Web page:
Yesterday, I introduced you to the amazing new StarCityGames.com deck database, showing you all of the cool new features…
…or at least all the cool new features you could find by looking at a single deck.
Fortunately, we’ve provided much higher-level overviews for you. After all, when you’re looking to break a PTQ in half, you’re rarely concerned with a single deck that one guy played.* No, usually you’re concerned with a deck archetype Â— sure, Tooth and Nail is gonna be huge, but what’s the optimal way to build it? And more importantly, how are other people likely to build it? (After all, if you spend all of your time mirror-matching your teched-out version you might tweak it so much that it loses to the original build.)
And, of course, there’s the metagame. What decks are you likely to face at a given event? How much time should you allot to testing against Ponza? Or Mono-Blue Control?
Fortunately, we have all that ready for you. Do me a favor and click on this link. It opens in a separate window, so go ahead. Take your time looking around. Click a few links.
I can wait.
Back? Oh, good. Let me explain what you’ve just seen. Basically, what we can now do is assign a given deck to a “Season.” Now, the word “Season” is a bit of a misnomer Â— it can be an actual season, like this spring’s series of Extended PTQs, or it can be a single event, like Pro Tour: Philadelphia.
But the end result is the same: We can look at all the decks assigned to this season and compare them against each other to give you a high-level overview of the metagame.
Let’s take last weekend’s Pro Tour: Philadelphia summary. If you look at the page, you’ll see that we’ve broken it down by deck type to show you how many of each deck showed up, what percentage of the metagame each deck type occupied, the average finish for each deck type, and the total number of number-one finishes each deck type had. (The last item isn’t not that important for a Pro Tour, where there’s only one top winner Â— but for a massive event like States? You’ll be grateful it’s there, trust me.)
Furthermore, there are two links you can click on to get further information on a given deck:
This gives you a breakdown of what cards were commonly played in each deck type. For example, looking at the top half of the page will show you that all Gifts Ungiven Control decks played at least one copy of Gifts Ungiven, Hana Kami, Kodama’s Reach, Sakura-Tribe Elder, Soulless Revival, and Tendo Ice Bridge.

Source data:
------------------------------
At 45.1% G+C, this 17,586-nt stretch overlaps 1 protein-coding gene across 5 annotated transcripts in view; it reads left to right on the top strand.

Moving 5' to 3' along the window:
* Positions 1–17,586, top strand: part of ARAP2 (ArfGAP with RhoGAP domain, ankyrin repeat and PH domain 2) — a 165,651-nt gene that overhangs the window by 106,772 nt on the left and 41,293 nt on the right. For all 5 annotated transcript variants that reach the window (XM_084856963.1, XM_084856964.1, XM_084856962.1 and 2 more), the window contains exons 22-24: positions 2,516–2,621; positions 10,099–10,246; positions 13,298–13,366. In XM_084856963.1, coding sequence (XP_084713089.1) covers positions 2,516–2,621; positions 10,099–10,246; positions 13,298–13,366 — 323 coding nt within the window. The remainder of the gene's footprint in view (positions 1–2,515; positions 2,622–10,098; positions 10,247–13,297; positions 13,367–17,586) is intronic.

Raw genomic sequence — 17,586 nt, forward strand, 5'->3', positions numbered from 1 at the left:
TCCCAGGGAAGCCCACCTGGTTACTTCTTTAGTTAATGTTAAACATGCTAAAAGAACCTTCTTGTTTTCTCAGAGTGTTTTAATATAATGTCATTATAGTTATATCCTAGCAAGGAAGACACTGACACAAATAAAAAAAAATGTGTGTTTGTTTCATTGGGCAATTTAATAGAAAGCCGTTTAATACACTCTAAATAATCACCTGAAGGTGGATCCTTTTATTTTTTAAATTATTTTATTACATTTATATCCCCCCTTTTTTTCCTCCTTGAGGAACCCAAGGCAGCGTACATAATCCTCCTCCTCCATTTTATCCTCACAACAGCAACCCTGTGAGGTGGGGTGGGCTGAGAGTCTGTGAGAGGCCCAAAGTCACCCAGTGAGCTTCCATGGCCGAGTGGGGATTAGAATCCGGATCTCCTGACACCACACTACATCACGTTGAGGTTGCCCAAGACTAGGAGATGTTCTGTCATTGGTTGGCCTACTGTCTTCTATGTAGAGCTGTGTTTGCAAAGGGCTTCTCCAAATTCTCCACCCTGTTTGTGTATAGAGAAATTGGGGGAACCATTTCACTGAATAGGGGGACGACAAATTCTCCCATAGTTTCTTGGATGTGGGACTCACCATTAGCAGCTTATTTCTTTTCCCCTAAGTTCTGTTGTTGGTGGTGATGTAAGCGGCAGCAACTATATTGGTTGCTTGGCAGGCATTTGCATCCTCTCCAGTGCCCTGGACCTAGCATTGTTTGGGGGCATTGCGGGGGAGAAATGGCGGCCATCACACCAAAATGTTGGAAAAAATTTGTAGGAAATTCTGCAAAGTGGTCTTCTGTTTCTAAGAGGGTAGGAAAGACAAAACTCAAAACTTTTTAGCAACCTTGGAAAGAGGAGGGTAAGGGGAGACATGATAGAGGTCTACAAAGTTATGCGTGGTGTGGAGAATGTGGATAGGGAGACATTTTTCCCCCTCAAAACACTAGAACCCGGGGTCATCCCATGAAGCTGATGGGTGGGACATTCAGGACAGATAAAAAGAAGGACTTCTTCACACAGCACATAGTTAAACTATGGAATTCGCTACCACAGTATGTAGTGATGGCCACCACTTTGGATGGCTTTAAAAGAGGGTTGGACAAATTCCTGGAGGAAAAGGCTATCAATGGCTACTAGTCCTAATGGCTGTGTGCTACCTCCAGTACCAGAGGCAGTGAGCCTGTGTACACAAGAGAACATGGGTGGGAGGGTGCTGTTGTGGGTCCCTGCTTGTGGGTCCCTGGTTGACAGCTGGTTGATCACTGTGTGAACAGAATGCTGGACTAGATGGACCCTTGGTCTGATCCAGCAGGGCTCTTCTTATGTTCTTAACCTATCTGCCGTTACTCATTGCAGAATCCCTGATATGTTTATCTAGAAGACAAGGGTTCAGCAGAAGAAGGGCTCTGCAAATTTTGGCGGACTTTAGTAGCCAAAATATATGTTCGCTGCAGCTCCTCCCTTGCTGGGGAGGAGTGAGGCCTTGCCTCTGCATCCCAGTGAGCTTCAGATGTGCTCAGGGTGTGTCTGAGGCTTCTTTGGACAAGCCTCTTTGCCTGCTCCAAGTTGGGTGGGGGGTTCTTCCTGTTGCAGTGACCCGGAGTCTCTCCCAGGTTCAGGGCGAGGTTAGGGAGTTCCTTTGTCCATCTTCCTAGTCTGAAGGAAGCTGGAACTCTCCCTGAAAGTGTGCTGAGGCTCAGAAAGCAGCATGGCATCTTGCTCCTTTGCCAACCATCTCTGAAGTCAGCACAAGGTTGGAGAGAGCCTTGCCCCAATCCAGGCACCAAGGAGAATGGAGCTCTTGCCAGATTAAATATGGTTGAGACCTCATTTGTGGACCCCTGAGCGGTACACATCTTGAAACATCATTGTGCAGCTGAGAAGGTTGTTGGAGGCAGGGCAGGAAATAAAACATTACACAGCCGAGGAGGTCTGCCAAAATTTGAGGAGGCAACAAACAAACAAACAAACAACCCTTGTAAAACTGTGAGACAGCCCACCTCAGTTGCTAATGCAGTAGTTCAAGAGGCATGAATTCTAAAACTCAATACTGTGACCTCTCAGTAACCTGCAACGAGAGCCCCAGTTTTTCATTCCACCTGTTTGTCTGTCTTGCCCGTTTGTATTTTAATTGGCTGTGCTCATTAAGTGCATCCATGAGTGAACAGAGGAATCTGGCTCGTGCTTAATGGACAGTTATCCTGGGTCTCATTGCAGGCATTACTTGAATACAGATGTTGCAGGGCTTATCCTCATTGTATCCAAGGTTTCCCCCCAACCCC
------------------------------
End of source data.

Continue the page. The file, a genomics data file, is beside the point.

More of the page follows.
47 out of 48 of Gifts Ungiven decks (or 97.92% of them) played at least one copy of Horobi’s Whisper, Sensei’s Divining Top, and Shizo, Death’s Storehouse.
..and so on. You can pretty much view at a glance what players consider to be the “essential” cards in a deck, right down to the oddball one-offs like the one deck that threw in Rootrunner and the four decks that played with the otherwise-omnipresent Umezawa’s Jitte.
“But that’s not enough, Ferrett!” you cry. “Sure, 100% of the decks played Hana Kami, but I know darned well that most of them didn’t play four copies! How am I supposed to know the optimal number of Hana Kami?”
Well, you can scroll down the page to the Advanced Results, which break it down by number and card name. It is here that you will learn that the number of Hana Kami is slightly in dispute; only 6.25% of all decks packed the full complement of four, while 58.33% of all Gifts Ungiven Control decks packed but a single flower.
But which is better? Well, if you look at the results, the average finish for decks with 4 Hana Kami is 121.67 Â— out of 308 players, mind you Â— whereas the average finish for decks with 1 Hana Kami is 161.11. So it’s obviously better to go with four…
….except, of course, that the winner of the whole tournament packed only 1 Hana Kami, as did the seventh-place winner, as did the 13th place finisher. The best finish for the 4-copy Hana is 12th place.
So how many should you run? It is here that you learn a valuable lesson, grasshopper: sometimes looking through a boatload of statistics only makes things more complicated. You’re gonna have to decide for yourself whether top placements or average finish is more important.
“Screw that, Ferrett!” you cry. “I want a chart! Give me a chart!” And lo, just below the Advanced settings is a big honkin’ chart. Go nuts.
But if you’re looking for analysis, I find the next section more helpful….
If there are five or more decks at a given Season, the deck database can attempt to create an “average” deck. It does this in a several-step process.
1) It looks at the deck archetype and figures out the number of lands in the average deck type. For example, a Gifts Ungiven Control deck, as played at Philadelphia, had an average of 24 lands.
2) It then runs a query that asks, “Hey, can you give me a list of all the lands that were played in this deck type at this tournament, as well as the average number played in each deck? Oh, and could you sort it for me by the number of decks that ran this card? Thanks.”